The Reading for the second Wednesday in Great Lent, from the Prophecy of Isaiah includes the following woes (Isaiah 5:8ff)
8 Woe to those who join house to house, who add field to field, until there is no more room, and you are made to dwell alone in the midst of the land. 9 The LORD of hosts has sworn in my hearing: “Surely many houses shall be desolate, large and beautiful houses, without inhabitant. 10 For ten acres of vineyard shall yield but one bath, and a homer of seed shall yield but an ephah.”
11 Woe to those who rise early in the morning, that they may run after strong drink, who tarry late into the evening till wine inflames them! 12 They have lyre and harp, timbrel and flute and wine at their feasts; but they do not regard the deeds of the LORD, or see the work of his hands. 13 Therefore my people go into exile for want of knowledge; their honored men are dying of hunger, and their multitude is parched with thirst. 14 Therefore Sheol has enlarged its appetite and opened its mouth beyond measure, and the nobility of Jerusalem and her multitude go down, her throng and he who exults in her. 15 Man is bowed down, and men are brought low, and the eyes of the haughty are humbled. 16 But the LORD of hosts is exalted in justice, and the Holy God shows himself holy in righteousness. 17 Then shall the lambs graze as in their pasture, fatlings and kids shall feed among the ruins.
18 Woe to those who draw iniquity with cords of falsehood, who draw sin as with cart ropes, 19 who say: “Let him make haste, let him speed his work that we may see it; let the purpose of the Holy One of Israel draw near, and let it come, that we may know it!”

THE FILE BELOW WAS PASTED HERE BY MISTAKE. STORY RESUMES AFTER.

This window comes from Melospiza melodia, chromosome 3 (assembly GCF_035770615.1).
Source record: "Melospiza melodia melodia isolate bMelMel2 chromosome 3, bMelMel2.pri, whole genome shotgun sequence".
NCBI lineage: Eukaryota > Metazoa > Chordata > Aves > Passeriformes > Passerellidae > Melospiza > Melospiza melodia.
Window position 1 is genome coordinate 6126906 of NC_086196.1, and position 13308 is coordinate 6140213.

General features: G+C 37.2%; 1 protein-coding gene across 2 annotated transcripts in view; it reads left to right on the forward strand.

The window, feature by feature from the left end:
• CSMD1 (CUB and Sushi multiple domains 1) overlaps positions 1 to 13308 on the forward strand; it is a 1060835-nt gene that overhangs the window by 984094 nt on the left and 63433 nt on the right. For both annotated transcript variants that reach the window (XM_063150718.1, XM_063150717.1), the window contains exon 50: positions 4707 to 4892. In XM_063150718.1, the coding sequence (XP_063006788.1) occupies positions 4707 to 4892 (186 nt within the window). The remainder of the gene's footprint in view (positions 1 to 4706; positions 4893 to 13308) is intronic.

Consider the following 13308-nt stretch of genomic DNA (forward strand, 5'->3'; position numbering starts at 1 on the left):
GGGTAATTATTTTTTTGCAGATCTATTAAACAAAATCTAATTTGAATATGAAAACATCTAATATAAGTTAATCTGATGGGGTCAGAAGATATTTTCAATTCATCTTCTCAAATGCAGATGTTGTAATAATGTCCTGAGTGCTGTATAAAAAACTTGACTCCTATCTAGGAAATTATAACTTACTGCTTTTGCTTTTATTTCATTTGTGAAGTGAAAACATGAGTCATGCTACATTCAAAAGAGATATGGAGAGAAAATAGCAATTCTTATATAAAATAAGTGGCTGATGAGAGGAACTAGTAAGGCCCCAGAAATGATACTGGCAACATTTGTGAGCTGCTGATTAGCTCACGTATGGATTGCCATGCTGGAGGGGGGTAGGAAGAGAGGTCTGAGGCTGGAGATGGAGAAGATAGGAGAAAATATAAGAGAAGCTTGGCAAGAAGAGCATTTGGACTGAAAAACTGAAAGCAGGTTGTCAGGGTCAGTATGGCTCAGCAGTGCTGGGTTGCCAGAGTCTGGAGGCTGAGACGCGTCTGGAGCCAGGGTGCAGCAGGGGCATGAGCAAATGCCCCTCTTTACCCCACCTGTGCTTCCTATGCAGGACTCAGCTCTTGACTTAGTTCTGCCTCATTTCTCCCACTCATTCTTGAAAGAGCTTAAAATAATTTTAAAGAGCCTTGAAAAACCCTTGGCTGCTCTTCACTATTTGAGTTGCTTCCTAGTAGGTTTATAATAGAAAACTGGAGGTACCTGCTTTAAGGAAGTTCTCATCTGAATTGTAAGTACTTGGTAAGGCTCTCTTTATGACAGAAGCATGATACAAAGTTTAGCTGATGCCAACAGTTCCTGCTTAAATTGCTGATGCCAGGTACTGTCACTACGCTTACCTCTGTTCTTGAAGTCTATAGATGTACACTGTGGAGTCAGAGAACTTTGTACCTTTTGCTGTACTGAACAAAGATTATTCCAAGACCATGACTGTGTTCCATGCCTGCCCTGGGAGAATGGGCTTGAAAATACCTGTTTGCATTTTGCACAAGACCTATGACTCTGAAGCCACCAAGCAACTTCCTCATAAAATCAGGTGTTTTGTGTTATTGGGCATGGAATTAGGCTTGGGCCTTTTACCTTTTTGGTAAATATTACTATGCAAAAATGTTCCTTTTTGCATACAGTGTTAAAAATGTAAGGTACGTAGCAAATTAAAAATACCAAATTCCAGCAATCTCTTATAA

20 Woe to those who call evil good and good evil, who put darkness for light and light for darkness, who put bitter for sweet and sweet for bitter!
21 Woe to those who are wise in their own eyes, and shrewd in their own sight!
22 Woe to those who are heroes at drinking wine, and valiant men in mixing strong drink, 23 who acquit the guilty for a bribe, and deprive the innocent of his right!
24 Therefore, as the tongue of fire devours the stubble, and as dry grass sinks down in the flame, so their root will be as rottenness, and their blossom go up like dust; for they have rejected the law of the LORD of hosts, and have despised the word of the Holy One of Israel.
These “woes” speak directly as a judgment against Israel, the household of God. We, the Church, the New Israel, would do well not to point fingers, saying, “Yeah! That’s right! Woe to those who are always developing their own land or expanding their own financial borders!” “Yeah! Woe to those drunkards, those party-ers!” “Yeah! Woes to those are slick with the tongue!”
The words of judgment are against *us*, not against others. How have I joined house to house if not actually? How have I built bigger barns, if not actually? Well, if not in the least by not sharing what I do have with the needy and by not supplying the poor with food, or by simply omitting any consideration of “the least of these” in my life.
How have I been a drunkard or reveler, if not actually? How about addiction to caffeine? Overindulgence in food? Replacing Saturday evening Vespers and preparations for the Sunday Liturgy with cookouts, feasts, and parties?
How have I called evil good, and good evil, if not actually? How about by making excuses for “little things” that “everyone does”—pirating music or movies? How about by neglect or omission in not bearing witness to the truth when someone else is exchanging bitter for sweet or sweet for bitter?
The Lenten season demands that we “see our own sins and not judge our brother”. With that in mind, let’s read the *woes* of Isaiah 5 as written directly to each of us, and confess according, changing our words and thoughts and actions by God’s grace without further ado.